- Issue #25: Summer Session
- Issue #26: Ace Agenda
- Issue #27: Beyond Good And Medieval
- Issue #28: The Beach Episode
- Issue #29: Little Girl Lost
- Issue #30: Strange Times At Dayspring College
- Issue #31: It Came From a Warped Star
- Issue #32: Ahead/Behind
- Descendants Special #3: A Brilliant Twilight
- Issue #33: The Liedecker Institute: Freshman Class
- Issue #34: Back to School
- Issue #35: Demonology
- Issue #36: Let’s Go
- Descendants Annual #3
“Stay here and wait for Warrick, little sister.” Cyn said, entering the Freeland House kitchen first, giving it a quick once over. What she was careful not to say was that if Kareem was badly hurt, she didn’t want the fourteen year old to see it. “Jun, with me please?”
Juniper tried to give Tammy a reassuring smile as she brushed past to follow Cyn into the downstairs commons. For her part, Tammy only nodded and obediently took a seat.
“About earlier…” Juniper said as soon as the kitchen door was closed behind her. “I’m really sorry.”
“Water and bridge stuff.” Cyn replied, flashing the other girl a smile. “Don’t worry about it.” She looked around the commons and then at the twin sets of stairs leading to the upstairs. “Where are the landline phones in this place?”
“I don’t think there are any.” Juniper said, then added, “I didn’t mean what I said, and you turned out right.”
“How the hell could Kareem have called Warrick then?” Cyn asked, looking for any obvious clues.
“I’m really glad you were right too. Kareem’s a really nice person and–-“
Cyn put a finger to Juniper’s lips to quiet her. “Jun, stop. Please. I wasn’t right; I was in denial, okay? This is like… my family, seeing I never had a real one. And you told me one of them was dead. I wouldn’t have accepted it even if I saw it, okay? I was scared. The same kind of scared you were, okay?”
“Good. Right now there’s nothing to be scared, or worried or sorry over. Kareem isn’t dead. But he may be hurt; Tammy and Warrick said he sounded real bad. We need to find him before he gets worse. So where would he have to go to call Warrick’s phone?”
“There’s no landline.” Juniper said again, “We all use cell phones, we don’t need one.”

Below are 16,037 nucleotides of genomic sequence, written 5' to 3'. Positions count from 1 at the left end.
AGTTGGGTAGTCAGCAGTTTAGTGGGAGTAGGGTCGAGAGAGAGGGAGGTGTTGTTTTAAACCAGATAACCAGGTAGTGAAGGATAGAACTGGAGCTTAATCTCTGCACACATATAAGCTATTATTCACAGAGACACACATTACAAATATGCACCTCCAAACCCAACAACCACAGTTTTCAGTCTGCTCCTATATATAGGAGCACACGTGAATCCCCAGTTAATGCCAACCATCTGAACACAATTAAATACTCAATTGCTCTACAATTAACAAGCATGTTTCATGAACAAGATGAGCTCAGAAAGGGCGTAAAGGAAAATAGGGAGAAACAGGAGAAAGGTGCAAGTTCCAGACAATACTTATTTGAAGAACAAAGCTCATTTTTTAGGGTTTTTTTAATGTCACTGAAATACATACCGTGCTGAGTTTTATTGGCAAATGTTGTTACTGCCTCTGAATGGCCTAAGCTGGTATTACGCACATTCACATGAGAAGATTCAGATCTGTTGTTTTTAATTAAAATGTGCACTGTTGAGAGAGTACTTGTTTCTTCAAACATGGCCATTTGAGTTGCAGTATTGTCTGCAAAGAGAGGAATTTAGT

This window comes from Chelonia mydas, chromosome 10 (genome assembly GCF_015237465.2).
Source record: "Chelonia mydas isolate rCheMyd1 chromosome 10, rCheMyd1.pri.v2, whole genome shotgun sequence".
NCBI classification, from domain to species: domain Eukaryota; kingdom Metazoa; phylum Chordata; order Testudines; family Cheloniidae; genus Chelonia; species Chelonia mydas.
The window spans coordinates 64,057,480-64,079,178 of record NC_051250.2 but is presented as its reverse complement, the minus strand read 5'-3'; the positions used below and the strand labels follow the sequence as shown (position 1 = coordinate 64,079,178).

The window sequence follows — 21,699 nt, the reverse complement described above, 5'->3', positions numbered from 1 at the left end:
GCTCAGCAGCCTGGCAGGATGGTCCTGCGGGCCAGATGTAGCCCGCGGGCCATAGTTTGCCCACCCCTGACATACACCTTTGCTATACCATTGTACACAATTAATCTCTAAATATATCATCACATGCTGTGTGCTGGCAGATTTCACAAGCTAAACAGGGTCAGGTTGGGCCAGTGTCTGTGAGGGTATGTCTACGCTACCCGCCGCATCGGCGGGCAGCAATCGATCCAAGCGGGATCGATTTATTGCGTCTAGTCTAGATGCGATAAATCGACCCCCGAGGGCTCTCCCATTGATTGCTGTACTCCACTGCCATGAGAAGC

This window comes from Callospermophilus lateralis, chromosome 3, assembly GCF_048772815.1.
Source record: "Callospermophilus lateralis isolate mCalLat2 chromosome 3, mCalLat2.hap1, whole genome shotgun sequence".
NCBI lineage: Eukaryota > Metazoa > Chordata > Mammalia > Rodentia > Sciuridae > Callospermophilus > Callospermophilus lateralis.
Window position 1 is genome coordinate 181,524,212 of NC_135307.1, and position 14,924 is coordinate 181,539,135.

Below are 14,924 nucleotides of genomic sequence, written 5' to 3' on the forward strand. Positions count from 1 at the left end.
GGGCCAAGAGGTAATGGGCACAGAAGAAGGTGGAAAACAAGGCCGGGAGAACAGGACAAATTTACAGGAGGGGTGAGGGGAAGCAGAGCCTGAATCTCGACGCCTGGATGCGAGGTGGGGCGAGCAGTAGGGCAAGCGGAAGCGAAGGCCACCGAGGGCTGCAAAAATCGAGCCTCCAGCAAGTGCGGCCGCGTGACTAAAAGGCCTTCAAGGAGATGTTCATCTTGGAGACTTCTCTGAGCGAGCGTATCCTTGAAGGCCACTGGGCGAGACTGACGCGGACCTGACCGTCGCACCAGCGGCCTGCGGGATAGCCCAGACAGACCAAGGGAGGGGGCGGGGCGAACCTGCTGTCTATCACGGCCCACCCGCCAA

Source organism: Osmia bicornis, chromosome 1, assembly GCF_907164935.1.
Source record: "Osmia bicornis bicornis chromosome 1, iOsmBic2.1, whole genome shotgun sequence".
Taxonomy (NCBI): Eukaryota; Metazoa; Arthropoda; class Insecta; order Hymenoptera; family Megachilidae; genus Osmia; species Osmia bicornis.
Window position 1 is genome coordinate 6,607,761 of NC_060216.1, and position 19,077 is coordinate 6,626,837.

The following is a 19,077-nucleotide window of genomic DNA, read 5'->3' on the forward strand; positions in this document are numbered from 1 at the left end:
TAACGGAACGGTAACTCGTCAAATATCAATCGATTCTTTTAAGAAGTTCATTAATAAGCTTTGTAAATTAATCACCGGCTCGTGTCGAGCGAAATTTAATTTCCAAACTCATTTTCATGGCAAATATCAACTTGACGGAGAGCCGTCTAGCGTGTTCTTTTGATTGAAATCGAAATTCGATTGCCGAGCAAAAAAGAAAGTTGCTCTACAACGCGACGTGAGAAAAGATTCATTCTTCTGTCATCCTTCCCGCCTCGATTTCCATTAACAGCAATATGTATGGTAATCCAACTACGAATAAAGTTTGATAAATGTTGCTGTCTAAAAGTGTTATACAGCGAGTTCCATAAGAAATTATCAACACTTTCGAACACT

Cyn suddenly brightened. “Wait; there is one person that makes calls without a cell. Ms. Brant calls her friends in other countries with voice over IP. Come on!” She raced up the stairs with a hand clamped firmly to Juniper’s wrist.
Sure enough, the door to Laurel’s workshop was open. A trial of blood drops led to it from the upstairs commons. The lights were all off except for the main monitor, which only showed operating system’s main screen and an open voice over IP session. Kareem—not the astral entity they had known for over a year, but the flesh and blood person they had never met, was slumped in Laurel’s chair, wrapped in the sheet from his bed.
Cyn instinctively adjusted her eyes to the dimness. The sheet was stained with blood, but not enough to be dangerous. The source was a tear in Kareem’s arm; probably from pulling his IV out. He had staunched it by ripping the sheet and tying it off. A much smaller trickle of blood came from the side of his mouth. He had also removed his feeding tube.
“Is he okay?” Juniper couldn’t see any of this and sounded as if she was forcing her trademark optimism to its limits.
“I don’t know.” Cyn said. She touched his face and felt warmth. “He’s still alive at least. And breathing. We should get him back to his room and call Laurel; we need Melissa back and we need to hook him back up to his machines.” Increasing her upper body strength, she reached down and lifted him gently out of the chair.
Kareem stirred at the touch and the conversation. “…Fine.” He managed after a few false starts.
“You don’t look fine.” Cyn was already marching down the hall toward his room. “Weren’t all the treatments Laurel was giving you supposed to stop the entropy?”
“Atrophy.” Juniper corrected helpfully.
“It did.” Kareem managed, “I’m just so tired. Strained my powers.”
“And you ripped your arm open coming to help. We need Melissa.” Cyn reached Kareem’s room. She could have followed the blood drops if she didn’t already know the way. The machines that usually crowded the bed had been pushed roughly aside. The bloody IV needle dangled to the floor and the feeding tube leaked a small but steady stream of bright yellow nutritional supplement across the sheets. The other monitoring and care devices were similarly tossed aside.
“We can’t put him here.” Juniper noted, “Not until we clean the place up.”
“We’ll put you in Warrick’s room for now.” Cyn grew a third arm and used it to open the door. “Man, you’re arm’s bleeding bad. We don’t have time to call Melissa. Jun, call Emergency.”
“No.” Kareem said, letting Cyn sit him on the edge of Warrick’s bed. “Just…” His head dipped as he fought off the extreme fatigue, “First aid kit. Bring me needle and thread.”
Juniper was already headed for the upstairs commons where the previous owners had stored one of the many wartime era first aid kits in Freeland House.